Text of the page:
An important key to success for any small business, in fact any business for that matter is to ensure that all employees clearly understand the overall goals and objectives of the business. However, to make this ‘big picture’ awareness effective, each employee must clearly understand their role in the business’s objectives and what results are to be achieved in each respective position.
Many businesses use job descriptions to meet this need. Job descriptions prevent confusion in a business by detailing the exact role that an employee plays in the business.
A good job description can also prevent much of the finger pointing that usually occurs with misunderstandings surrounding job responsibilities. Although job descriptions are a good tool, they lack the essential elements of measurement and accountability. While job descriptions may list job duties, they rarely specify the criteria for measuring an employee’s performance.
A job description is just what it is – a list describing an employee’s job or tasks – no accountability, no measurement.
Developing a formal Position Contract can address this issue.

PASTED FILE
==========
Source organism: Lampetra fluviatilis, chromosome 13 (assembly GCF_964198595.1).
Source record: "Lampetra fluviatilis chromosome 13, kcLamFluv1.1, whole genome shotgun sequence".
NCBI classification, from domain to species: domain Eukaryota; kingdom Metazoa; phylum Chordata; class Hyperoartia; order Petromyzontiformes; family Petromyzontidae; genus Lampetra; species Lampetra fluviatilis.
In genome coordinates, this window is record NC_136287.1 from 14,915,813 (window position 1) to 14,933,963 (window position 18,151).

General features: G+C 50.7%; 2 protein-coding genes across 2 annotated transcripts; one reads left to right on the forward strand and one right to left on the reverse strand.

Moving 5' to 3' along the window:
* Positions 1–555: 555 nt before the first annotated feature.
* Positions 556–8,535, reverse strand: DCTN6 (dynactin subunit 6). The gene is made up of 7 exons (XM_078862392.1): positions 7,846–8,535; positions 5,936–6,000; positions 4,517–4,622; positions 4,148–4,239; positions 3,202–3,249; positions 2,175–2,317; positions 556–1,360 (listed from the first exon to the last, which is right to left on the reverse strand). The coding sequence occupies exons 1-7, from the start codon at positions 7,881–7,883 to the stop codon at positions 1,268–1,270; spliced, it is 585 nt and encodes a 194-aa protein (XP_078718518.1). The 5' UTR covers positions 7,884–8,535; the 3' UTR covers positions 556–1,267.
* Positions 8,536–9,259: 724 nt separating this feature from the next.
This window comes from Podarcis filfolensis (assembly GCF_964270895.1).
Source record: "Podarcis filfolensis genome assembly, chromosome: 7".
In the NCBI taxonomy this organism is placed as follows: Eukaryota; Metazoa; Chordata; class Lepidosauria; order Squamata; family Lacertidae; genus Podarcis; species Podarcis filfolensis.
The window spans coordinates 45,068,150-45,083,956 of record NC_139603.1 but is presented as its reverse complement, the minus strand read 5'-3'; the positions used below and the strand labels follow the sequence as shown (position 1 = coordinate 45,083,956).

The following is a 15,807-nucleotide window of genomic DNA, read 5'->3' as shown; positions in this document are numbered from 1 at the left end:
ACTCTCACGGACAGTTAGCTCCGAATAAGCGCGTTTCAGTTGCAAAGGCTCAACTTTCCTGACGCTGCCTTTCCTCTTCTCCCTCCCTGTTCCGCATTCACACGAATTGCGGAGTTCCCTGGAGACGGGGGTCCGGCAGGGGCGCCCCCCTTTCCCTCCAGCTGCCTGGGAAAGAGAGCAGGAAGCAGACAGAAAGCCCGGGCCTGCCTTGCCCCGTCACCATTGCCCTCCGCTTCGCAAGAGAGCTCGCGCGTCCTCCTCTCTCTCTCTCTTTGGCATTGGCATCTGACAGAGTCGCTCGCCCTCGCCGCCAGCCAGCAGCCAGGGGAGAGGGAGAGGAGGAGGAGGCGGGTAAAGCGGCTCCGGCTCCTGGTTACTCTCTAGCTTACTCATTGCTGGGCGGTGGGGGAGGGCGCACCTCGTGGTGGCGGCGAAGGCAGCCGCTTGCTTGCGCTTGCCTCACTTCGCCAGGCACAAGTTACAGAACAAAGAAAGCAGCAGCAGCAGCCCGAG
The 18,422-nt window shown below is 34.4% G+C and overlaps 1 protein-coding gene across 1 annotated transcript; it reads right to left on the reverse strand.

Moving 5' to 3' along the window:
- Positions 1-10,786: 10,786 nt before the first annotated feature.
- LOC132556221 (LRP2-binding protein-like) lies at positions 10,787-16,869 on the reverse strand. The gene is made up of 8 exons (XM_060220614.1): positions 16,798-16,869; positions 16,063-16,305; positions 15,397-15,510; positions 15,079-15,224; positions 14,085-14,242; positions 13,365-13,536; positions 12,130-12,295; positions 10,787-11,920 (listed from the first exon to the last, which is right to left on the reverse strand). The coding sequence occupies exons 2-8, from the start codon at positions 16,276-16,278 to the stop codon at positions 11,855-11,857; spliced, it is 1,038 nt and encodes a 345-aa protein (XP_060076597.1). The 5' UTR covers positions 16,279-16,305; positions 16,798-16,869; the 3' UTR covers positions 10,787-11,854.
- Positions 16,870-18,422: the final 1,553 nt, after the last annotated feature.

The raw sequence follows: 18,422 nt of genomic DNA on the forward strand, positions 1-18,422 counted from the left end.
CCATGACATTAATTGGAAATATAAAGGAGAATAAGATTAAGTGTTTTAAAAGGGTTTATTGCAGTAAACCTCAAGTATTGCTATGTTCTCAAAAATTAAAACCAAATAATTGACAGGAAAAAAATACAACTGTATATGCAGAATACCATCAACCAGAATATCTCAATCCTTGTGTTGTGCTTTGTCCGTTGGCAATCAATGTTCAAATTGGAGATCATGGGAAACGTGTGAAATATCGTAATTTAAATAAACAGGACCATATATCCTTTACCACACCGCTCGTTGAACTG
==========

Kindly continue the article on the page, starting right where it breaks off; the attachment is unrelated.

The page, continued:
The term ‘Position Contract’ is a new concept to most business owners. A position contract is a summary of the RESULTS to be achieved by each position in the business, the work the occupant of that position is ACCOUNTABLE for, a list of standards by which the results are to be EVALUATED, and a line for the signature of the person who agrees to fulfil those accountabilities.
Maybe you already have job descriptions in place and don’t see a need to change? A position contract will only enhance, not detract, from your current job descriptions and will add the important element of accountability. Perhaps you’ve never used job descriptions in your business? Then now is the ideal time to incorporate this essential tool into your business.
The position contract has five main sections:
Positions Identification (States the position and the position it is reporting to)
Results Statement (Tells the employee why that position exists in the business i.e. the result it should produce for the business)
Work Listing (Specifies exactly what work is required to produce the result)
Standards (Describe how the work should be performed, quantity and quality)
Please don’t you ever forget this one last point; your employees are not there to work, they are there to do one single thing – to produce a result. Always bear this in mind.
Position contracts are not cast in stone, they can be reviewed or changed as your business grows or as things evolve or the dynamics of your business changes.
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